Can you tell us about any specific occasions where the human rights of a female family member or friend were violated?

My niece suffers violence at the hands of her father and brothers because she works outside the home. They do not even speak to her. They tell her that going to work brings shame on their family. Such examples are numerous and are bitter realities of our society. My niece is supported by her mother, her other aunts, and I.

Which factors deter women from participating in social, economic, political and cultural spheres?

Illiteracy of families, in particular of women, is the most important deterrent factor. How can a woman imprisoned within the four walls of the home raise children in a progressive way that will allow our society to develop? We need to combat illiteracy, in particular among women.

Repressive customs and traditions are another factor that pass from one generation to another. The economy is dependent on men and this has made women also overly dependent on men. Consequently, the intellectual and social progress of women has been restricted.

What are major demands of women?

Women want to uproot illiteracy, have a self-sufficient economy, and see the consolidation of women’s struggles into a solid social movement. We cannot achieve our demands as long as our actions are dispersed. Women make up half the population, but we have only 68 female Members of Parliament amongst a total of 249. There are only three female ministers among the 24 ministers of the Cabinet. Women’s presence is very small and symbolic in all political, social, and cultural organisations. Furthermore, sporadic and individual struggles of women have prevented them from being taken seriously, despite the existence of golden opportunities during this period. We must all move together in the framework of a pervasive and active women’s movement.

Which sources and centres of power can women rely on to promote their rights and demands?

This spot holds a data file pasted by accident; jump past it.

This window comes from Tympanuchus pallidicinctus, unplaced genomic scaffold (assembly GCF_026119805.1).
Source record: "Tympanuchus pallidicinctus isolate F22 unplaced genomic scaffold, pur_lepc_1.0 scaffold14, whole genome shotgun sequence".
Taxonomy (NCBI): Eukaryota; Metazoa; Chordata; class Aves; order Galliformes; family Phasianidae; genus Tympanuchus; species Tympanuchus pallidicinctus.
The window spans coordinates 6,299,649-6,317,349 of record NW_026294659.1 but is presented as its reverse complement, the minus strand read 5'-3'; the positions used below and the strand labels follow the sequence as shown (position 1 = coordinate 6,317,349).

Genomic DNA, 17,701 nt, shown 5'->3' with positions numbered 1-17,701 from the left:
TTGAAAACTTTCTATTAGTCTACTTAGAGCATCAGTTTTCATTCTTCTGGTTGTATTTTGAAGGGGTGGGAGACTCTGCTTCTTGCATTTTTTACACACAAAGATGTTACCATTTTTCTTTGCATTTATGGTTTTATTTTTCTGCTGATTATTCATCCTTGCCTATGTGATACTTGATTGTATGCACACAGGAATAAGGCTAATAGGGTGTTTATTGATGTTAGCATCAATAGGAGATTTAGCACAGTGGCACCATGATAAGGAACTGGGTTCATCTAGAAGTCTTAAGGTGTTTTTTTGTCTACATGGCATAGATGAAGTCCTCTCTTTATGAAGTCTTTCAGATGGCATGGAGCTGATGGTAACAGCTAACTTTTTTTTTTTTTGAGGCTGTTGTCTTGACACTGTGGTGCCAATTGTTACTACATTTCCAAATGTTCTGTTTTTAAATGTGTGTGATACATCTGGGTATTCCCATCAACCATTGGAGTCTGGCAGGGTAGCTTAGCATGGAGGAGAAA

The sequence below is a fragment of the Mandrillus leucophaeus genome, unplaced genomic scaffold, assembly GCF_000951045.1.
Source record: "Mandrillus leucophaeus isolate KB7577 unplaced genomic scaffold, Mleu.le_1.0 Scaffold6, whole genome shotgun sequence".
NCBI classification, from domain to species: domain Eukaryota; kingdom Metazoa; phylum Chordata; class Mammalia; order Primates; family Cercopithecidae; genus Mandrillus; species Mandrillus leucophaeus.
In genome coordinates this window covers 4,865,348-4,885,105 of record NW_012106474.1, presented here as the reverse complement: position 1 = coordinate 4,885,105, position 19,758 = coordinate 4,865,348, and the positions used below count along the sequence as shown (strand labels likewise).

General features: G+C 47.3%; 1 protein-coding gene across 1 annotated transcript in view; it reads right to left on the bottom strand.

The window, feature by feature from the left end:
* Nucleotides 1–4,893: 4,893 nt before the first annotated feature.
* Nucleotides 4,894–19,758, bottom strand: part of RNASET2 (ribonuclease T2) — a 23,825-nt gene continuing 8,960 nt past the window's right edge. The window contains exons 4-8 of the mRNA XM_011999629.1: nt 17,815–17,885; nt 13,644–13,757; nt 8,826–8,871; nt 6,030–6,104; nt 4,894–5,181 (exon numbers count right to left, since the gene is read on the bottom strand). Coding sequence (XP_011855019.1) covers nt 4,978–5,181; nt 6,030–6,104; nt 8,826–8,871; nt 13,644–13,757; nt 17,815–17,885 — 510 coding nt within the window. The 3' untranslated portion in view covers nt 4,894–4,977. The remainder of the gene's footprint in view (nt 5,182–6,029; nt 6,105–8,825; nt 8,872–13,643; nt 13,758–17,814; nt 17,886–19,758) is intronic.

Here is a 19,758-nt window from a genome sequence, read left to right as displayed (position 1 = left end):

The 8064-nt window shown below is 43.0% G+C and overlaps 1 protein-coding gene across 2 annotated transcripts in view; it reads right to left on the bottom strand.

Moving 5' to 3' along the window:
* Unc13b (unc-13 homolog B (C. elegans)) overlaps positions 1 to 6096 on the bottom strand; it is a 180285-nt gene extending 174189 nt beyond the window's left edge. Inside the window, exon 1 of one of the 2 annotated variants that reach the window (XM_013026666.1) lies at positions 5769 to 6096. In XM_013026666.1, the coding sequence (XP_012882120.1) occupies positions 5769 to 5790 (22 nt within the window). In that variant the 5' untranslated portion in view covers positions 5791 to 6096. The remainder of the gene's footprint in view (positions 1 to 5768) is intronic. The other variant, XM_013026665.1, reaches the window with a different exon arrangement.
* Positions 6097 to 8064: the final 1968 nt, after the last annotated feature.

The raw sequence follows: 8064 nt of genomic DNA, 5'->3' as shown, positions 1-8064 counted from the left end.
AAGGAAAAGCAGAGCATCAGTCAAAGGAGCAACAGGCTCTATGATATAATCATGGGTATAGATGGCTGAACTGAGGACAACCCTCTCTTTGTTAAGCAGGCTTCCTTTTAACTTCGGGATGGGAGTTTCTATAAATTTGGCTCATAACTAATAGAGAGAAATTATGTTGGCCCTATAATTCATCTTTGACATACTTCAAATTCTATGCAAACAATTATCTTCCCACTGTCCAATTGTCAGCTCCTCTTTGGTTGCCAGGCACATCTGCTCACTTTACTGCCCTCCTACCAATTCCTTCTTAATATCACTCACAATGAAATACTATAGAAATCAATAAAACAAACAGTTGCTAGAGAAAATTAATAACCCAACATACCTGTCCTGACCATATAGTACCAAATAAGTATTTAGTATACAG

The Constitution and the newly born civil society, if it keeps in step with the people, can be dependable sources for women.

What do you wish for your daughter?

I wish that she will not become a woman deprived of everything, like I was. That she will not surrender to the society and the reprehensive traditions, like our generation did. That she will not allow her rights to be violated.

What have you done in your personal and professional life to fight against discrimination?

In my writings, I call on women to join in voluntary struggles. In the organisations I am active with (for example, the Women’s Political Participation Committee, and the weekly publication Seerat), I have always prioritised work on women’s rights.

Do you have a specific message to share?

Organisations working for women must try to act cohesively in order for their activities to bear fruit. We have been working at this for a decade now: we need to make sure we are achieving results with our actions.

In January 2014, Armanshahr/OPEN ASIA and FIDH launched the Campaign "Unveiling Afghanistan, the Unheard Voices of Progress" with the aim of sparking discussion and debate about building a society that protects women’s rights and human rights. 50 interviews with influential social, political, and cultural actors have been published in the Huffington Post and in the major Afghan daily newspaper, 8 Sobh. Today, the campaign continues.

Continue to follow "Unveiling Afghanistan, the Unheard Voices of Progress" on the Huffington Post